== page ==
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Wonderful Webs

Charlotte made hers terrific, radiant and humble. With grace, she expended enormous amounts of energy to spin stunning webs. E.B. White introduced the wonders of spider webs to a general audience in his 1952 children’s novel, Charlotte’s Web. Charlotte was know for spinning elaborate patterns, presenting her piglet friend Wilbur’s admirable qualities in silky web words to convince farmers to spare this sensational pig from being slaughtered.


Charlotte was some spider. But the tool she used to spread her message—silk—is one of spiders’ most basic and fundamental adaptations. Spinning a web allows them to trap prey, cocoon their young and float far away on its strands.

On May 3 from 7:00 to 8:30pm, the Cambridge Public Library is hosting a session called “Spider Silk: Evolution and 400 Million Years of Spinning, Waiting, Snagging, and Mating.” There, science writer Leslie Brunetta and evolutionary biologist Catherine L. Craig will delve deeper into the mysteries of this fantastic material.

In the meantime, did you know:

that spider silk is only 20 per cent as dense as steel, but both materials have about the same tensile strength?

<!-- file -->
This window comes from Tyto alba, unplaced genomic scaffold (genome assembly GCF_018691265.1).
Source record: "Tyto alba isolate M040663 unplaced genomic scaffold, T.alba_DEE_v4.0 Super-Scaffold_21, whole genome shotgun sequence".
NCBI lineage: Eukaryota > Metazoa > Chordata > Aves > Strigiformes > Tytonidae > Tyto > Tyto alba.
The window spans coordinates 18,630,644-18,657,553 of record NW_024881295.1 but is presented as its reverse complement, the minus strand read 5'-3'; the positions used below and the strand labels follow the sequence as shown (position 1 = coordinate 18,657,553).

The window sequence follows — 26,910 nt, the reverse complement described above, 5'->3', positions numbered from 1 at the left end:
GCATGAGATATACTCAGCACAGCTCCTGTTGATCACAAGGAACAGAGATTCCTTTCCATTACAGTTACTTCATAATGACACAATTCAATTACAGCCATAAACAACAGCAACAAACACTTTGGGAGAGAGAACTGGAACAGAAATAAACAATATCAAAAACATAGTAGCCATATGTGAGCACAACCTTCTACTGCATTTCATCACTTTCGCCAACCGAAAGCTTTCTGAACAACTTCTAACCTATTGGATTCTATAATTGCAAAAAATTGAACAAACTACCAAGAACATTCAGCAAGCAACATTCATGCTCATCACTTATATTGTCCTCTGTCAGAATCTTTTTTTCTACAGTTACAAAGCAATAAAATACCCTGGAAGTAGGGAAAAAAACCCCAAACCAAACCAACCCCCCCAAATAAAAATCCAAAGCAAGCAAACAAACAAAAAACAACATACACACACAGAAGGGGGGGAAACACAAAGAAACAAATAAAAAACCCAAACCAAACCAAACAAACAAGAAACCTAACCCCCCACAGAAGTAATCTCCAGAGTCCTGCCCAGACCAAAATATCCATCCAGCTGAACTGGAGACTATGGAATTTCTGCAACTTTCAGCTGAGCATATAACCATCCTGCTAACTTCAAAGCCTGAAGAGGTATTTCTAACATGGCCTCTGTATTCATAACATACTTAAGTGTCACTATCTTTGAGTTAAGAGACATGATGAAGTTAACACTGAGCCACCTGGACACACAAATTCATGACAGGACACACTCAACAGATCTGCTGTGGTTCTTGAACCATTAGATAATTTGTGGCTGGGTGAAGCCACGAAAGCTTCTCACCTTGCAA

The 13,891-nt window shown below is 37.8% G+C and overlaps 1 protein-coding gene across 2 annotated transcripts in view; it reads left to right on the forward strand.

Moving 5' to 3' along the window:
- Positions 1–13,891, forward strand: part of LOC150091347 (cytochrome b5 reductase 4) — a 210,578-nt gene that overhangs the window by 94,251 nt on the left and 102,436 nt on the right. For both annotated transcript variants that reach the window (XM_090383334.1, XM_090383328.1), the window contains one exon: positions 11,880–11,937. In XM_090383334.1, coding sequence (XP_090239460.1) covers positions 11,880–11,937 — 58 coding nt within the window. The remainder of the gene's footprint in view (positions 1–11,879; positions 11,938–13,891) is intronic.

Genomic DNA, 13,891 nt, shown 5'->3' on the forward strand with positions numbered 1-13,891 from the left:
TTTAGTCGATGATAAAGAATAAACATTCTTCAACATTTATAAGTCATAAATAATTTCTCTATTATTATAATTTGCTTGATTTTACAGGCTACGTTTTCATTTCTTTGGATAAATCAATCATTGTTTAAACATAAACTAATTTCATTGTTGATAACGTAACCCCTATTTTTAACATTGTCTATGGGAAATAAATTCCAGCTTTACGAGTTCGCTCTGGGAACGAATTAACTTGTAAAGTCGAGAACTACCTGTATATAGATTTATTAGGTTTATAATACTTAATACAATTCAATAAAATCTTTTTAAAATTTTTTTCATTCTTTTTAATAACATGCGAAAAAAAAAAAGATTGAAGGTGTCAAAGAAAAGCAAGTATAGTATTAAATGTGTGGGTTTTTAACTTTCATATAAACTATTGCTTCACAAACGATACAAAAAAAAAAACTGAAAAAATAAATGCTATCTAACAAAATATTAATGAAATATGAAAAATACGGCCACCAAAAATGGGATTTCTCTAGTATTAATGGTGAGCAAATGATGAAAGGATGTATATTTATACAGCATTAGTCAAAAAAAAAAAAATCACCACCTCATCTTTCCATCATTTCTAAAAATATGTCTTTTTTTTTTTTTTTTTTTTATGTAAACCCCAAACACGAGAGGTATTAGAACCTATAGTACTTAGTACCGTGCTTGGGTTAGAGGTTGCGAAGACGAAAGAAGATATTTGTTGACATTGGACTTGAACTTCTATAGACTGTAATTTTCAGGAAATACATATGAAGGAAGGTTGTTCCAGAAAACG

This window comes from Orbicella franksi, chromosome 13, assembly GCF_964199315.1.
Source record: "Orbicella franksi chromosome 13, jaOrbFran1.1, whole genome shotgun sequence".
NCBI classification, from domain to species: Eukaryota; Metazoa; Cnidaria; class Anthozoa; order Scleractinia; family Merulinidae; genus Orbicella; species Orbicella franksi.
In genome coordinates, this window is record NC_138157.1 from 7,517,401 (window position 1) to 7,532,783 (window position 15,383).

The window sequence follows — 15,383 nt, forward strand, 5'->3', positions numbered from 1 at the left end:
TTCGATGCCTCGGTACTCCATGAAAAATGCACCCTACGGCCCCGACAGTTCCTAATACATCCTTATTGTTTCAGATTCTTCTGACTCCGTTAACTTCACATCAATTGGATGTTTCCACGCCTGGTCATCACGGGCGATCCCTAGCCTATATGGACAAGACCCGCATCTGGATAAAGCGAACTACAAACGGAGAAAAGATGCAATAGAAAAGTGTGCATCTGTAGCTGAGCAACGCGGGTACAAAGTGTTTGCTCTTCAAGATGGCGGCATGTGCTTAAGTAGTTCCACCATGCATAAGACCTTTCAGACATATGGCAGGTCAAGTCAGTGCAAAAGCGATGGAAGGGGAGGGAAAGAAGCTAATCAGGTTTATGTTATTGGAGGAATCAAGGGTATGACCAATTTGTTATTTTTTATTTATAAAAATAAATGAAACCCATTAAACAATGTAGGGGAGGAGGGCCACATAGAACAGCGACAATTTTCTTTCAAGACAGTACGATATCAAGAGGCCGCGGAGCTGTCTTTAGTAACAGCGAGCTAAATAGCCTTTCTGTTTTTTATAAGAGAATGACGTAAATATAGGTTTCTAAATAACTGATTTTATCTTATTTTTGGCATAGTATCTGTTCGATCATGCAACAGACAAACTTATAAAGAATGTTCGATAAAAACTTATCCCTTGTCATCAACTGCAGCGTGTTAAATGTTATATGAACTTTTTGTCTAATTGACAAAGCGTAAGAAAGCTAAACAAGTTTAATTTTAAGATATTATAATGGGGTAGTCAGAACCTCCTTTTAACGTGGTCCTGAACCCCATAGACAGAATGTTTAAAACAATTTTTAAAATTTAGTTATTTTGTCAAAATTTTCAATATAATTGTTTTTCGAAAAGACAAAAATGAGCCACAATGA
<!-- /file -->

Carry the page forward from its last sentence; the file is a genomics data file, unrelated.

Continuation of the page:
that if you wrapped one strand of spider silk entirely around the widest part of the Earth’s surface, the whole string would weigh about the same as a feather pillow?

that spider silk maintains its strength at minus 40 degrees, the colder end of the average temperature range at the North Pole?

that these awesome properties come about from spider silk’s structure, which is part crystal (for strength) and part elastic (for stretchiness)?

that spider silk is chock full of Vitamin K, which helps blood to clot, and that covering a wound with spider silk is rumored to help it heal faster?

that the pH of spider silk is around 4, meaning it’s acidic, to protect against bacteria and fungi?

that it’s hard for scientists to harvest spider silk to study it because spiders eat each other if kept in close quarters?

that researchers can now make artificial spider silk by taking the silk-coding gene out of spiders and implanting it in other animals, like goats?

that scientists only know the exact sequence of genes for silk production in 14 species of spider? With around 40,000 species identified so far, what scientists know now is really only the tip of a much larger iceberg.

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